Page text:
All this leads to the Goldilocks scenario some believe commercial real estate is in. In order for returns in excess of NOI and rent growth, there needs to be a decline in interest rates either from a decline in rates, an increase in rent growth assumptions, or a decrease in the spread of cap rates to interest rates, or a decline in vacancy rates. Interest rates seem unlikely to go much lower, rent growth seems unlikely to be even stronger, and buildings can’t be more full than full, thus it seems like the return boost possibilities are fairly well all tapped out. The spread of cap rates to interest rates can move, but it does when it does, and there seems no reason to anticipate a move either way, thus I’ll set that one aside. I would also note that buildings can’t get more full than full, but when they want to, rents go up, thus there may be room for rent growth increases. Regardless, on balance, many suggest that the variables that can really push returns are fairly well tapped out. Given this, there is an exchange of ownership underway from those with an inclination toward market timing to carry traders, investors that buy to capture the spread between NOI and interest rates.

Now, to return to the chart at the top, the probability distribution charts. The top one uses 7%, the sum of an assumed market cap rate of 5% and assumed market rent growth of 2%, as a mean return, then plots a normal distribution of possible annual returns using a standard deviation of 6.5%. That SD is more addressed in a paper by S&P Down Indices and another by a trio of University of North Carolina and Indiana University professors. From these, I settled on 6.5%, but I could have chosen a bit higher or lower.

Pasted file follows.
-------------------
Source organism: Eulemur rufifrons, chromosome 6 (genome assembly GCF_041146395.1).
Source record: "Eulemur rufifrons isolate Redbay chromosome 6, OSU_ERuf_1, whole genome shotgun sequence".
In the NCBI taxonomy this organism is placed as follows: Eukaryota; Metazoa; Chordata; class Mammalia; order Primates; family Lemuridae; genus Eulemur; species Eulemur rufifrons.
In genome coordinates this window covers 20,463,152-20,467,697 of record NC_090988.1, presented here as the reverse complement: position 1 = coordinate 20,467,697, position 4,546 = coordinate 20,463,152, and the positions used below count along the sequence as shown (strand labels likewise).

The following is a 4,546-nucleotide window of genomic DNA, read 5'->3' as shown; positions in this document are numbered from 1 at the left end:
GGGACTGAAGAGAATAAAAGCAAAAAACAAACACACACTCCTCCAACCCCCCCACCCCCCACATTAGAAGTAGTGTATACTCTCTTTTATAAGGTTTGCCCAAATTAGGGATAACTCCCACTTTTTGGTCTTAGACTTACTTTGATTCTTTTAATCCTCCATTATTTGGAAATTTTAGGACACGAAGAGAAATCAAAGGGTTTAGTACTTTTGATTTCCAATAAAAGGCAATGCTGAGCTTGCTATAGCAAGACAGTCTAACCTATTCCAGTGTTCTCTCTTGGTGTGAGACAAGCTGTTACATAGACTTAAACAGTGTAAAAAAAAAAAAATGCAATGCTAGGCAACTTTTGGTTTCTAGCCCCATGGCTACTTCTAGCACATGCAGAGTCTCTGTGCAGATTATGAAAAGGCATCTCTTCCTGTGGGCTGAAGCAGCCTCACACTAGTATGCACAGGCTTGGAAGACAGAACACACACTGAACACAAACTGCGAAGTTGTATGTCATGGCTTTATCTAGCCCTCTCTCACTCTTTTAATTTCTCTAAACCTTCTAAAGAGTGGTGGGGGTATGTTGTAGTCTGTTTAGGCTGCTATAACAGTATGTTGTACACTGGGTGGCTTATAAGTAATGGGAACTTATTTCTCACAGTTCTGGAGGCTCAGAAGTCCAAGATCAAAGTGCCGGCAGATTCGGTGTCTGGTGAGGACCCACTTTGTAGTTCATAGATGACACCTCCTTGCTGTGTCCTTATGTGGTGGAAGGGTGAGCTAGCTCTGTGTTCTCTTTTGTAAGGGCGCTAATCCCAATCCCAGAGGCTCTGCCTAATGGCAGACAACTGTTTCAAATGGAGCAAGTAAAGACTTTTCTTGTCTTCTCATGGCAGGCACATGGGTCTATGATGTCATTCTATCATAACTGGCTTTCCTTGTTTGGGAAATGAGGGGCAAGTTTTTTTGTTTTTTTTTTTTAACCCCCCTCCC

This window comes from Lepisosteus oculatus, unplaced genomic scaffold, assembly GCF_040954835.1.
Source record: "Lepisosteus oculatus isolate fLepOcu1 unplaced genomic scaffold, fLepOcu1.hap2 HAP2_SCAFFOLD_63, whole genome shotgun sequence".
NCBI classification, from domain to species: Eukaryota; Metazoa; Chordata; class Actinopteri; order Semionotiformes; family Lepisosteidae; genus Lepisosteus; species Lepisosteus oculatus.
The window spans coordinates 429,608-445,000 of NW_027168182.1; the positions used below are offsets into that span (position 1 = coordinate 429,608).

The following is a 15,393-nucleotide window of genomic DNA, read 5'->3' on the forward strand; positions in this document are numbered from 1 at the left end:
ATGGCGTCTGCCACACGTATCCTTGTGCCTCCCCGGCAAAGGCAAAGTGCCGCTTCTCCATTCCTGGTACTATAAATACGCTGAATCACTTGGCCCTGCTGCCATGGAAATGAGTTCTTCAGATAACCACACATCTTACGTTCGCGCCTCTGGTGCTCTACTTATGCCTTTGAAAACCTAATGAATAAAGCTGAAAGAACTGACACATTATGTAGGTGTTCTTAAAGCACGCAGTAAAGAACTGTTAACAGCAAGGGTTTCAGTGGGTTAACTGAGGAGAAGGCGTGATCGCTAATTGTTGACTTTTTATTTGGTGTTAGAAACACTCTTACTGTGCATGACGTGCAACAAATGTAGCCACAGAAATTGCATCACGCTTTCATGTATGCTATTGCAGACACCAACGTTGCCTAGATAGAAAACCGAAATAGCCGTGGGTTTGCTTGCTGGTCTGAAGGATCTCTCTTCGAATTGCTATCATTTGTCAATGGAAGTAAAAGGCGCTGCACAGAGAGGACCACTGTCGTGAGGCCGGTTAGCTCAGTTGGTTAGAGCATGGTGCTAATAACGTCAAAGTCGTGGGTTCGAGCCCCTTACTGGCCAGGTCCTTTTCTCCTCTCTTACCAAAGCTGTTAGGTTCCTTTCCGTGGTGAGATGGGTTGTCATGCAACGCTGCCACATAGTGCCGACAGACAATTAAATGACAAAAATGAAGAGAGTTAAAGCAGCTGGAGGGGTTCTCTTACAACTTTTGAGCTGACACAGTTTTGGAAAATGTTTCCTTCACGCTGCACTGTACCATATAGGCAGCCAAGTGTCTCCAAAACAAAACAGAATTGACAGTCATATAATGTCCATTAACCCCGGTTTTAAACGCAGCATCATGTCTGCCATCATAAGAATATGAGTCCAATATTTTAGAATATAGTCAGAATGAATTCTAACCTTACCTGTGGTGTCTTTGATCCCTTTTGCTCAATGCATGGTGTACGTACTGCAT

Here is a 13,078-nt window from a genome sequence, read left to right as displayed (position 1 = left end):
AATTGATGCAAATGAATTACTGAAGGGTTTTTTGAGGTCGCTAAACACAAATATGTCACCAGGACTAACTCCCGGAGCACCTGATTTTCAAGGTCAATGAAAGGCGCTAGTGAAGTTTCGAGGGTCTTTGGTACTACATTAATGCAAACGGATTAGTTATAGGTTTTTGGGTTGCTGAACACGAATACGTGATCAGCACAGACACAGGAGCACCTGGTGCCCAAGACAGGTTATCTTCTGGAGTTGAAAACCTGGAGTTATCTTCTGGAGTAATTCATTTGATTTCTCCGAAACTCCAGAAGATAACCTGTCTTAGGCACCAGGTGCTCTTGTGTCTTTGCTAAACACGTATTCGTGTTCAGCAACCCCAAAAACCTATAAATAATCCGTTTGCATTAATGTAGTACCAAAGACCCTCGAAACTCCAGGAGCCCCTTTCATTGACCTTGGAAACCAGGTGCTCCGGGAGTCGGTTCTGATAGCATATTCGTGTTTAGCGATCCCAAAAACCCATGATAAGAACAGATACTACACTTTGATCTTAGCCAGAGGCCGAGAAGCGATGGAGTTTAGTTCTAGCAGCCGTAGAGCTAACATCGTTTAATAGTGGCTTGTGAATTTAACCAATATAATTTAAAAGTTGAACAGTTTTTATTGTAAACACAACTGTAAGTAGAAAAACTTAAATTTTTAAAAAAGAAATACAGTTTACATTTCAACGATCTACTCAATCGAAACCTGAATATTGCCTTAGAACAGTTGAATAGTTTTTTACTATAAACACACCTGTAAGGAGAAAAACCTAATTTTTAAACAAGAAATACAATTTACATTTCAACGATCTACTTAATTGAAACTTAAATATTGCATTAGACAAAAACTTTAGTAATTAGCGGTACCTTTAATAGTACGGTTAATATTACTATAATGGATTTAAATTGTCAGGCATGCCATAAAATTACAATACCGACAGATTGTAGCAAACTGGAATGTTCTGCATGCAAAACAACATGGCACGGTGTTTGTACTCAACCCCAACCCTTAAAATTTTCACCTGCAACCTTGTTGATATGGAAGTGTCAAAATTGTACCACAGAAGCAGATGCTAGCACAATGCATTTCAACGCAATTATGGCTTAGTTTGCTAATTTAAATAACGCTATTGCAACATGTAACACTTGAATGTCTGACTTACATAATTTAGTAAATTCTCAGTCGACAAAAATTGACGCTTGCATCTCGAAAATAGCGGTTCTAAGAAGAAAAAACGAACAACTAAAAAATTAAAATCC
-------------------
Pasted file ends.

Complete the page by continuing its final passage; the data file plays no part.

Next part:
The second chart is this same distribution with some capping math applied as one exceeds the mean return. This is not to show some set of true probabilities, but to graphically note what some investors perceive as the range of possibilities in the current environment. This is how a trading type commonly views trades, that probabilities can be skewed in certain situations putting the odds of taking some position in the trader’s favor. But for that, traders would not trade. I can tell you from conversations with some commercial real estate buyers that some see the current environment as much more left/negative leaning than this. However, not a small number have been saying this for years, if not decades. It may be that they’re eventually right, but it also might only be that eventually reality steps two sigma in the direction of their prediction.

Back in my Wall Street days, a fellow Financial Advisor in my office once commented how much money he had seen lost by people trying to avoid the next bear market. Somewhat contrary that comment is the reply by Bernard Baruch when asked what was the key to his trading success; “I buy my straw hats in the winter time.” What’s the answer? What will actually happen? To “answer” that, I’ll tap into the superseding wisdom of baseball legend and and everyman philosopher Yogi Berra; “It’s tough to make predictions, especially about the future.”